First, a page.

Civil War Democracy, traffic, bikes, crack – Next City

Civil War Democracy, traffic, bikes, crack

Next Up for the Democrats: Civil War

“The untold story in the run-up to Super Tuesday was Hillary Clinton’s elaborate live prime-time special the night before the vote. Presiding from a studio in New York, the candidate took questions from audiences in 21 other cities. She had plugged the event four days earlier in the last gasp of her debate with Barack Obama and paid a small fortune for it: an hour of time on the Hallmark Channel plus satellite TV hookups for the assemblies of supporters stretching from coast to coast.”

“The Clinton camp does not leave such matters to chance. This decision was a cold, political cost-benefit calculus. In October, seven months after the two candidates’ dueling church perorations in Selma, USA Today found Hillary Clinton leading Mr. Obama among African-American Democrats by a margin of 62 percent to 34 percent. But once black voters met Mr. Obama and started to gravitate toward him, Bill Clinton and the campaign’s other surrogates stopped caring about what African-Americans thought. In an effort to scare off white voters, Mr. Obama was ghettoized as a cocaine user (by the chief Clinton strategist, Mark Penn, among others), “the black candidate” (as Clinton strategists told the Associated Press) and Jesse Jackson redux (by Mr. Clinton himself).”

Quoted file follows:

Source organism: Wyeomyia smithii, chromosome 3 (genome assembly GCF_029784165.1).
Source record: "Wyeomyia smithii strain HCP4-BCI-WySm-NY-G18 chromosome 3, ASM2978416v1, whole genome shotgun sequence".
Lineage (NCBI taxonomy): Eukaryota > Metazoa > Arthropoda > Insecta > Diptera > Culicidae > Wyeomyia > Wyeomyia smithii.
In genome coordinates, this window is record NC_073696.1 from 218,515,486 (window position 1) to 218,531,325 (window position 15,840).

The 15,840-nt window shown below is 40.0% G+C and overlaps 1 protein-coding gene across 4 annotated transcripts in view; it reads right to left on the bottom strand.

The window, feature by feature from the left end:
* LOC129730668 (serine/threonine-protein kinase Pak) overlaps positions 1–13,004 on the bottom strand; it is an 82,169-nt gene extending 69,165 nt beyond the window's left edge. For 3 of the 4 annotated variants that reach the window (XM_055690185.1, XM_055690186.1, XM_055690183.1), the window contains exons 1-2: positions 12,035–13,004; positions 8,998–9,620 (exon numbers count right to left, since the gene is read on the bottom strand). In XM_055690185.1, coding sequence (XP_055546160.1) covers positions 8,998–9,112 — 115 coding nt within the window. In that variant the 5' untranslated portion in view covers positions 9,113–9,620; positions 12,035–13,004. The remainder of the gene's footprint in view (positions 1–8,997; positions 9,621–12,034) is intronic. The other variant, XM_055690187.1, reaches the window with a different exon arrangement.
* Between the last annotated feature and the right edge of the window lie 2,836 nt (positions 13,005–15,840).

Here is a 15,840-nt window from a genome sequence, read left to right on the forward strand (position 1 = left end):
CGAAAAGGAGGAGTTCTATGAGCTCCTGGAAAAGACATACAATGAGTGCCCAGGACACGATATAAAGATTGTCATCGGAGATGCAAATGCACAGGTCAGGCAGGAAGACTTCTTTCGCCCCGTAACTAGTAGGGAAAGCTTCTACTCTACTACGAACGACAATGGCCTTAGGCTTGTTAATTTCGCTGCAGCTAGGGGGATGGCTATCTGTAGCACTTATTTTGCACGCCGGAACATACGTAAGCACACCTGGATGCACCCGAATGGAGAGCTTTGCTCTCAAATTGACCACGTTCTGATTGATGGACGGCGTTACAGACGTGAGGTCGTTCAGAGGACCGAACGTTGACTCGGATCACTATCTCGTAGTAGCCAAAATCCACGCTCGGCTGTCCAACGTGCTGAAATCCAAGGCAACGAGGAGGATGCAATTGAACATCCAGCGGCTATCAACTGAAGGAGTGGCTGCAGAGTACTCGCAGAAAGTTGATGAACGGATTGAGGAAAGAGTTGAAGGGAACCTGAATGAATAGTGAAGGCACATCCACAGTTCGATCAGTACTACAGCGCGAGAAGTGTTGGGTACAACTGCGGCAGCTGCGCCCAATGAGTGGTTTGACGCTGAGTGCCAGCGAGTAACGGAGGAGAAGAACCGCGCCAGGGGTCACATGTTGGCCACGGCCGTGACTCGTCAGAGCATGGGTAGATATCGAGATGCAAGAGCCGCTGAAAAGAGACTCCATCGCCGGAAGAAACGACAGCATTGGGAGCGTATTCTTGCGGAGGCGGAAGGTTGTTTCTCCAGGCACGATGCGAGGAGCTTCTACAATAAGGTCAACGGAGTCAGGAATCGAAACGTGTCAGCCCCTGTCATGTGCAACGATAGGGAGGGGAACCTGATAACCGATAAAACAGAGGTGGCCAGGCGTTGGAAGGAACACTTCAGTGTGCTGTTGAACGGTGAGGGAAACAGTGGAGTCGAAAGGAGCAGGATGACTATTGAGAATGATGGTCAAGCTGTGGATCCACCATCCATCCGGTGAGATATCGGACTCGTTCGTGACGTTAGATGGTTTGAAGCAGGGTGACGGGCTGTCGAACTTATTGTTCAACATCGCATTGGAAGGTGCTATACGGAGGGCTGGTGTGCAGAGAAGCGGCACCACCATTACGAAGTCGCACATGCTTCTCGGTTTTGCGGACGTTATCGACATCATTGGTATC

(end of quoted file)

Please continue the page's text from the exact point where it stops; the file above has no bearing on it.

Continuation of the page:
“It wasn’t an accurate statement, historical or otherwise. It was a lie, and a bigoted lie at that, given that it branded Hispanics, a group as heterogeneous as any other, as monolithic racists. As the columnist Gregory Rodriguez pointed out in The Los Angeles Times, all three black members of Congress in that city won in heavily Latino districts; black mayors as various as David Dinkins in New York in the 1980s and Ron Kirk in Dallas in the 1990s received more than 70 percent of the Hispanic vote. The real point of the Clinton campaign’s decision to sow misinformation and racial division, Mr. Rodriguez concluded, was to ‘undermine one of Obama’s central selling points, that he can build bridges and unite Americans of all types.’”

Test Your Energy IQ

“1) To save energy, many consumers are replacing existing incandescent light bulbs with compact fluorescent lights, or CFLs. How much less electricity do CFLs use?”

“5) Geothermal power is a mostly clean alternative source. Where does it come from?”

“9) Since the late 1990s, car makers have been offering SUVs, light trucks and some fleet sedans with a “flexible-fuel” option. Flex-fuel vehicles run on a combination of gasoline and:”

Berkeley City Council to address Marines recruiting center controversy Tuesday night

“The City Council ignited a nationwide controversy two weeks ago when it voted 6-3 to send a letter to the U.S. Marines Corps telling it that it’s recruiting office at 64 Shattuck Avenue, which opened about 13 months ago, ‘is not welcome in our city, and if recruiters choose to stay, they do so as uninvited and unwelcome intruders.’”

“In a statement, Houston said, ‘I cannot stand by and do nothing while the city of Berkeley declares war on the U.S. Marines Corps.’”

“Marines officials have said they don’t plan to leave Berkeley, despite the council’s vote.”

A Caribbean Corner of Brooklyn, Fighting to Survive